Reaching the summitPresident Lee Myung-bak’s suggestion during an interview with the BBC of possible summit talks with North Korean leader Kim Jong-il within the year created quite a splash over the weekend. The presidential office scrambled to react, with spokeswoman Kim Eun-hye reportedly rendering her resignation after misquoting the president while other presidential aides attempted to play down the statements.
The commotion brought to light behind-the-scenes efforts to organize an inter-Korean summit meeting. We hope the two Korean leaders will indeed meet this year and make strides on imperative issues concerning nuclear weapons development, peace enforcement and economic exchange.
In the interview, Lee used his strongest words yet on the issue. He said the summit talks should offer the grounds for “sufficient discussions on the nuclear issue” and that there should not be any conditions attached to the meeting. He added he is ready to meet the North Korean leader anytime, displaying unprecedented willingness for a summit meeting.
Inter-Korean relations have chilled conspicuously since President Lee took office. Pyongyang turned hostile toward the incumbent government, which veered away from past tactics encouraging generous and all-engaging policies towards the North. The cooling period was inevitable. But the two-year stalemate needs to thaw at some time.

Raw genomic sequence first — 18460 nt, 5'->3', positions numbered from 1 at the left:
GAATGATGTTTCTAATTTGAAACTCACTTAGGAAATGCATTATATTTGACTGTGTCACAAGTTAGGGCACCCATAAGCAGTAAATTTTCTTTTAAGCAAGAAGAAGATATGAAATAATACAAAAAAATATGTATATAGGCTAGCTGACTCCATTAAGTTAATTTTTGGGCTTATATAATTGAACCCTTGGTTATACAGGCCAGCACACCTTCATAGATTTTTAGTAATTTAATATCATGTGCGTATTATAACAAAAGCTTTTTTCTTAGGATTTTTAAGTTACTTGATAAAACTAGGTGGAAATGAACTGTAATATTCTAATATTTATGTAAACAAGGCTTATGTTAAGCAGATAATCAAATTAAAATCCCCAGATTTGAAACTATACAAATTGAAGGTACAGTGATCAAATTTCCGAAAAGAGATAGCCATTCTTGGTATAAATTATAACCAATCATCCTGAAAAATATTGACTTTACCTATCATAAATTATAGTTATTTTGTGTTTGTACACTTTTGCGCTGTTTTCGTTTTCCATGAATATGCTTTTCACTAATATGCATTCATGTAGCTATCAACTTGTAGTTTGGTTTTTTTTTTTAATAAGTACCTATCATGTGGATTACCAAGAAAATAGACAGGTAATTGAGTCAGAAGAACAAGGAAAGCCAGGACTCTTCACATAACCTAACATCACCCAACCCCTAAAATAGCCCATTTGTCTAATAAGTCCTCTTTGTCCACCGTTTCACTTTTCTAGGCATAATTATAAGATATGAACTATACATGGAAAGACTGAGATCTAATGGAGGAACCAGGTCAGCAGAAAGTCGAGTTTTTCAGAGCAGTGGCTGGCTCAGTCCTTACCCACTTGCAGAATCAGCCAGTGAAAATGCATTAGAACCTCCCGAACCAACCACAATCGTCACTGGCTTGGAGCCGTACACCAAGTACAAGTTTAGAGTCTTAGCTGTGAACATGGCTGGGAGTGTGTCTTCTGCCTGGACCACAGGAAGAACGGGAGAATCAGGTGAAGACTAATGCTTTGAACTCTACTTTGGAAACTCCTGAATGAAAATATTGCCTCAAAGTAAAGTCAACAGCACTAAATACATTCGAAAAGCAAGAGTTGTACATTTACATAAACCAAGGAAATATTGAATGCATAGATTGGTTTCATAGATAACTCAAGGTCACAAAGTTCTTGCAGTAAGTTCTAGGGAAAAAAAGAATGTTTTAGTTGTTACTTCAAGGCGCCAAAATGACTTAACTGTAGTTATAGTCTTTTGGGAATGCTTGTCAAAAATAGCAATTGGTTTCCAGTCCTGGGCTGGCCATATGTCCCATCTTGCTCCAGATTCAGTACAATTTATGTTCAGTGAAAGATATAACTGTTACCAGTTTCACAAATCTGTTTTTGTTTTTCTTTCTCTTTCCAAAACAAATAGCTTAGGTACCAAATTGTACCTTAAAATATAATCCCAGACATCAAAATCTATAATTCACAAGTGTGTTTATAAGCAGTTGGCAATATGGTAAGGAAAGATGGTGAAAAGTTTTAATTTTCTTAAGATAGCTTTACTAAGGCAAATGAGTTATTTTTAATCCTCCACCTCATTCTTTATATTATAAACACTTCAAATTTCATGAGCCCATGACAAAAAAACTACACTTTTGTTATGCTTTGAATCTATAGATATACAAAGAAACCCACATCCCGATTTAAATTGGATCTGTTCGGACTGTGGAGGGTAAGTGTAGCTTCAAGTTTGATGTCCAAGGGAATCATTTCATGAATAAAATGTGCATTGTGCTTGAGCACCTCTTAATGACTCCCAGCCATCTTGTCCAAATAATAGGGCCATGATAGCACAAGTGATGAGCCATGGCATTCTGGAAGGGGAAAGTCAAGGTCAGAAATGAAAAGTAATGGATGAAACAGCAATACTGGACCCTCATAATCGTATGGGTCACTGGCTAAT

It was an opportune moment for the president to initiate a summit meeting, as the North is looking to return to the six-nation framework devoted to ending the country’s nuclear program.
Two past summit meetings between the Koreas have produced accomplishments as well as setbacks. President Kim Dae-jung came under fire for over-rewarding Pyongyang for agreeing to the first-ever summit, while President Roh Moo-hyun was criticized for making promises he couldn’t keep.
Still, the fact that the two summit talks have helped bring the Koreas closer is undeniable. For top leaders to sit face-to-face and discuss pending issues itself is meaningful. It allows them to actively discuss the nuclear problem as well as humanitarian issues. But the two countries should not toil too much over the agenda and put the summit at risk because of pre-meeting disagreements. For a successful outcome, it is important for the two heads to meet unconditionally and focus on the future of their shared land.
More in Editorials
Pie in the sky
Dig up the truth
Fueling national division
Strange double standards
Go back to basics